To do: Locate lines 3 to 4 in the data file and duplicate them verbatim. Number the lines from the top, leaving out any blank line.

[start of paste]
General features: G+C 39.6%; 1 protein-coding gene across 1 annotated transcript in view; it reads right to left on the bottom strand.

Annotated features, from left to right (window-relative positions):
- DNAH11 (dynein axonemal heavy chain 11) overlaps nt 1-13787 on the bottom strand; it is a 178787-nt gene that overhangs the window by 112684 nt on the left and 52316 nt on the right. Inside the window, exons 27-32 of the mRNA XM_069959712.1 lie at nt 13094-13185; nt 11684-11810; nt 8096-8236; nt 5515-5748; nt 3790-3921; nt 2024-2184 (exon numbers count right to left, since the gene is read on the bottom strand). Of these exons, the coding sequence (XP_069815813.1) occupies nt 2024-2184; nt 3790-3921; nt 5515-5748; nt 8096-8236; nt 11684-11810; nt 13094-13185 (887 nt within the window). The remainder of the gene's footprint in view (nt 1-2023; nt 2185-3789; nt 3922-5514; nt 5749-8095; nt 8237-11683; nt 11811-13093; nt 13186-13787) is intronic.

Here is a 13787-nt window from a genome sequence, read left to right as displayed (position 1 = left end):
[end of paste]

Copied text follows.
- DNAH11 (dynein axonemal heavy chain 11) overlaps nt 1-13787 on the bottom strand; it is a 178787-nt gene that overhangs the window by 112684 nt on the left and 52316 nt on the right. Inside the window, exons 27-32 of the mRNA XM_069959712.1 lie at nt 13094-13185; nt 11684-11810; nt 8096-8236; nt 5515-5748; nt 3790-3921; nt 2024-2184 (exon numbers count right to left, since the gene is read on the bottom strand). Of these exons, the coding sequence (XP_069815813.1) occupies nt 2024-2184; nt 3790-3921; nt 5515-5748; nt 8096-8236; nt 11684-11810; nt 13094-13185 (887 nt within the window). The remainder of the gene's footprint in view (nt 1-2023; nt 2185-3789; nt 3922-5514; nt 5749-8095; nt 8237-11683; nt 11811-13093; nt 13186-13787) is intronic.

Here is a 13787-nt window from a genome sequence, read left to right as displayed (position 1 = left end):